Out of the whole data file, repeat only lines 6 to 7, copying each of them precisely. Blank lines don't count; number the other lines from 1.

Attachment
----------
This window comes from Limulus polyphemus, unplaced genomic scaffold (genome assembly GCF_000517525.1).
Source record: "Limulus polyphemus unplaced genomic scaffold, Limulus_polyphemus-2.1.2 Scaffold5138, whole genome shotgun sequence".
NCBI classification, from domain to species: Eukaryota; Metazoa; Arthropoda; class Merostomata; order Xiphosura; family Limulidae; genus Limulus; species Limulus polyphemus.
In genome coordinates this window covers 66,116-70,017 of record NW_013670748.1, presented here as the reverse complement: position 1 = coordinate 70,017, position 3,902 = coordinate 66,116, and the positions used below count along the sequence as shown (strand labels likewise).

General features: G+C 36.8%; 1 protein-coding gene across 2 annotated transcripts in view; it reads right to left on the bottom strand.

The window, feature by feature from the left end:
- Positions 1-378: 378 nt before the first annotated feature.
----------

The window, feature by feature from the left end:
- Positions 1-378: 378 nt before the first annotated feature.